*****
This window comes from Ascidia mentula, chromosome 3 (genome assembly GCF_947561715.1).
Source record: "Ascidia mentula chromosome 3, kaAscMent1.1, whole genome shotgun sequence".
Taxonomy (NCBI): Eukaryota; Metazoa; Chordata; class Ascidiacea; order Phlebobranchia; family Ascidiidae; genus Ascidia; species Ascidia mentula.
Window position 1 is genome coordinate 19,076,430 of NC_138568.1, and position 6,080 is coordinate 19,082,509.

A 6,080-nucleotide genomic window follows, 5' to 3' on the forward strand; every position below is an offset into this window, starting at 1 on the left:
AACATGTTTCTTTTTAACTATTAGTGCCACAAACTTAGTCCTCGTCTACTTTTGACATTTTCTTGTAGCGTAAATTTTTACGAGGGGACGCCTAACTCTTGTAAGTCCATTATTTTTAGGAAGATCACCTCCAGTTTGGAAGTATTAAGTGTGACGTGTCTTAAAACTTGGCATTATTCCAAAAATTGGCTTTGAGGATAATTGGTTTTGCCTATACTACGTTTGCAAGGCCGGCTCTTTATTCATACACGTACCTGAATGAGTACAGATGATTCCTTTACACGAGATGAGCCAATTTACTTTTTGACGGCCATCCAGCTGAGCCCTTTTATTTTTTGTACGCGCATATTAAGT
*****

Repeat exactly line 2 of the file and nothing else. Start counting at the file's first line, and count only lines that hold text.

Source record: "Ascidia mentula chromosome 3, kaAscMent1.1, whole genome shotgun sequence".